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Speak Freely: Why Universities Must Defend Free Speech (New Forum Books Book 61)

3.22  ·  Rating details ·  50 ratings  ·  10 reviews

Why free speech is the lifeblood of colleges and universities

Free speech is under attack at colleges and universities today, with critics on and off campus challenging the value of open inquiry and freewheeling intellectual debate. Too often speakers are shouted down, professors are threatened, and classes are disrupted. In Speak Freely, Keith Whittington argues that uni

Kindle Edition, 223 pages
Published April 10th 2018 by Princeton University Press
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Jun 23, 2018 rated it really liked it  ·  review of another edition
Shelves: higher-education
Summary: A case for the vigorous defense of free speech as essential to fulfilling the mission of the university in the face of both institutional and outside attempts to suppress objectionable speech.

"Free speech on college campuses is perhaps under as great
a threat today as it has been in quite some time. We are not,
of course, on the verge of returning to the rigid conformity of
a century ago, but we are in danger of giving up on the hard won
freedoms of critical inquiry that have been wrested f
Sep 02, 2018 rated it it was ok  ·  review of another edition
This book was assigned as a Summer Read by my university. While it’s main argument is solid and oft repeated in public debates about Campus culture, it fails to offer an systemic explanation for the present moment and hard evidence to support The claimed prevalence of the problem. The debate over the state of speech on college campuses relies to heavily on politically charged anecdotes and fails to explain the how and why of student, faculty and administrator behaviors—-the incentive structure a ...more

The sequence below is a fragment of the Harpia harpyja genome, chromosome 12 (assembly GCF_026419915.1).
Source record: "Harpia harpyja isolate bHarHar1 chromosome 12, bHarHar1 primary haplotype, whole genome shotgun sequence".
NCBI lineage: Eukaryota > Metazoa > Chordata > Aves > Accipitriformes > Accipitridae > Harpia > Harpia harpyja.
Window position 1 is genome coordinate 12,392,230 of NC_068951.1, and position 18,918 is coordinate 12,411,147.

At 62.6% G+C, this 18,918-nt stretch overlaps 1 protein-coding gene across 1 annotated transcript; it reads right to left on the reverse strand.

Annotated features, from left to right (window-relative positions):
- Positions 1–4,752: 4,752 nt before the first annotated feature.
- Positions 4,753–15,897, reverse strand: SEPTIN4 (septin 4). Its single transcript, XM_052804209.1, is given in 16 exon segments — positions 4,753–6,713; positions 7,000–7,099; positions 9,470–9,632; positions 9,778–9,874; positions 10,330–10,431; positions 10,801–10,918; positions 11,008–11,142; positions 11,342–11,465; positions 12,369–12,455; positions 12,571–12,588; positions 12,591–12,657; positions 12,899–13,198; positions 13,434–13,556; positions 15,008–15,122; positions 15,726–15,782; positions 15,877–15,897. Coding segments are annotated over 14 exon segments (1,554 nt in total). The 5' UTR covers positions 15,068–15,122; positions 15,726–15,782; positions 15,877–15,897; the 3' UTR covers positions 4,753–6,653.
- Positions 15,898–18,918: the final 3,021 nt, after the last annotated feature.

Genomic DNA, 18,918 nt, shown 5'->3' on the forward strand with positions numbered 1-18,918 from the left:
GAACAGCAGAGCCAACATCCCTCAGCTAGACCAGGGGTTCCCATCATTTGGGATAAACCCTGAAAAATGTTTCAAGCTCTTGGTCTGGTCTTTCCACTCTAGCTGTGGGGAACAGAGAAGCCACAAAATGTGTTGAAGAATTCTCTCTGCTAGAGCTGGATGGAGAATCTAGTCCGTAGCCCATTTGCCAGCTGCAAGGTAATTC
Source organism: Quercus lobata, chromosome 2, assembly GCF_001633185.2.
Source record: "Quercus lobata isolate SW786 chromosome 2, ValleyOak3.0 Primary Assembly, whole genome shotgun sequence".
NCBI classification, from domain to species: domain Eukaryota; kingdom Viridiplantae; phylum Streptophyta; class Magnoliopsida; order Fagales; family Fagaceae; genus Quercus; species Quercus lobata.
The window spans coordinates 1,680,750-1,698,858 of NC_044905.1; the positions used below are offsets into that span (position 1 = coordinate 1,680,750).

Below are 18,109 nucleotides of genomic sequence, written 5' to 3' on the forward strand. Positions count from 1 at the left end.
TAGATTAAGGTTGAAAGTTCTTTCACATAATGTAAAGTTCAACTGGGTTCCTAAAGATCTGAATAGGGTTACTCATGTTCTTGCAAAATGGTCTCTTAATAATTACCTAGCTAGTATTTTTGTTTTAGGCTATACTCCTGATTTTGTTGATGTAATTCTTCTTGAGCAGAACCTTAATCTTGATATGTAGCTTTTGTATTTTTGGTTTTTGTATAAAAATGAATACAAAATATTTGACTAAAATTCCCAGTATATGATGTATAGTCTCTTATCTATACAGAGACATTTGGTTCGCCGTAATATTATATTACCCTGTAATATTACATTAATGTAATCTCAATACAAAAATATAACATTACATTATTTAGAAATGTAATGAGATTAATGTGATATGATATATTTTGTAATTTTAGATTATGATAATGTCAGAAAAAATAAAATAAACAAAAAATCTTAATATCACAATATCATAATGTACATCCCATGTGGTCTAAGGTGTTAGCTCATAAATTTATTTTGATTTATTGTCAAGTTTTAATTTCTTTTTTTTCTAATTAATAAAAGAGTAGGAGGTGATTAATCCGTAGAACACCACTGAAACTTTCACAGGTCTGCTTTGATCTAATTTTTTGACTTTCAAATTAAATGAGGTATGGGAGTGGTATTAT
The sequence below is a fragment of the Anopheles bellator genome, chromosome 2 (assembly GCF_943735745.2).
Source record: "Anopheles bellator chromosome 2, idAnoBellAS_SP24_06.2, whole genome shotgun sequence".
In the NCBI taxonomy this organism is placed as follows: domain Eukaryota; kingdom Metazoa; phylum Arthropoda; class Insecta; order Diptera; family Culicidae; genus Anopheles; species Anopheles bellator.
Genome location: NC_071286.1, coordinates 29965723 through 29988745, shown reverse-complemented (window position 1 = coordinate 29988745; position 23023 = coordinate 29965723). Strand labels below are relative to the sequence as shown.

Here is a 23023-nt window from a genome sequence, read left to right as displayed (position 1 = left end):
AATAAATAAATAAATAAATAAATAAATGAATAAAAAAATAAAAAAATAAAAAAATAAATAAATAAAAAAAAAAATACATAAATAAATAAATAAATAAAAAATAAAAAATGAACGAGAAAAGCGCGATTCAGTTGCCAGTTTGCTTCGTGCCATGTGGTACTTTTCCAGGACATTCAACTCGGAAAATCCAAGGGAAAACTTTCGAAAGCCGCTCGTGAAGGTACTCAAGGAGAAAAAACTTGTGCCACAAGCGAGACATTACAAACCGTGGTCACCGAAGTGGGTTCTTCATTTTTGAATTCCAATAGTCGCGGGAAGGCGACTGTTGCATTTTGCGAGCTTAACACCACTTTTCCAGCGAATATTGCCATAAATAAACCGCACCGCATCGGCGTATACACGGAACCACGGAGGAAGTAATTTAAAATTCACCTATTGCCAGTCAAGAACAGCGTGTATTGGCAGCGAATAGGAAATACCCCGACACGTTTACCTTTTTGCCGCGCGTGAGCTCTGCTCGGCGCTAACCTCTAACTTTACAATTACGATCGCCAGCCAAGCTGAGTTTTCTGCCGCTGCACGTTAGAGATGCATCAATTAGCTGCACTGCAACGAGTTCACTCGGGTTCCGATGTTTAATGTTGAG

Jul 12, 2018 rated it really liked it  ·  review of another edition
DISCLAIMER: I was required to read this as a pre-read before entering university.

Good enough read. Well-researched and well-spoken, but rather simplistic and dry writing. This may be because he needs to appeal to all of the incoming freshman class, but I wish it had been slightly more sophisticated in language. Also, pretty short! I feel like he could have gone into much better detail. I almost felt like I was reading a propaganda piece -- the writing was that structured. The entire book was cle
Oct 12, 2018 rated it really liked it  ·  review of another edition
If you’ve ever wondered what constitutes free speech or the mission of a university, this is a good book for you. The author gives a good “jumping off point” for discussion and thought.
Jul 23, 2018 rated it liked it
Like Lakoff's book, Don't Think of an Elephant, this is hard to swallow but absolutely necessary to heed. While he finally gets around to discussing the finances of free speech, he too easily glosses over the situation posed by the costs imposed by free speech. Sure, allow diverse speakers to speak on campus, but he lacked detail on how much those speakers might cost the campus and should all students be required to pay those costs. His primary answer, in the interests of free inquiry, would be, ...more
Rob Schmults
Aug 12, 2018 rated it really liked it  ·  review of another edition
“Embracing free speech is easy if the speech never seems very challenging. It is easy to listen to pleasing ideas and affirmations of our own prior beliefs. It is much more difficult to learn to tolerate those with whom we disagree and who espouse ideas we find preposterous, repugnant, or even dangerous....(but) it is through controversy that we can make progress, often in the most unexpected ways.”

Personally I learned much more in school from people with different ideas and points of view from
Daniel Te
I commend Princeton Professor Whittington for tackling this topic, because this is certainly quite controversial. I appreciate the amount of research he did into various incidents involving free speech and academic staff on college campuses. As for the book itself, I think it was reasonably argued, although not mind-blowing in any sense. Also, not that big of a deal, but he does take a few shots at Yale professors and students (I know Princeton and Yale have a rivalry, but a little much maybe?). ...more
Yannis Karakozis
This book became insanely repetitive from the very beginning without offering any interesting insights. I dropped it after 40 pages of reading it. I would give it a 1-star, but I give it a 2-star review simply because it might have something to offer in the pages I did not read.
Aug 22, 2018 rated it really liked it
Interesting read, timely subject
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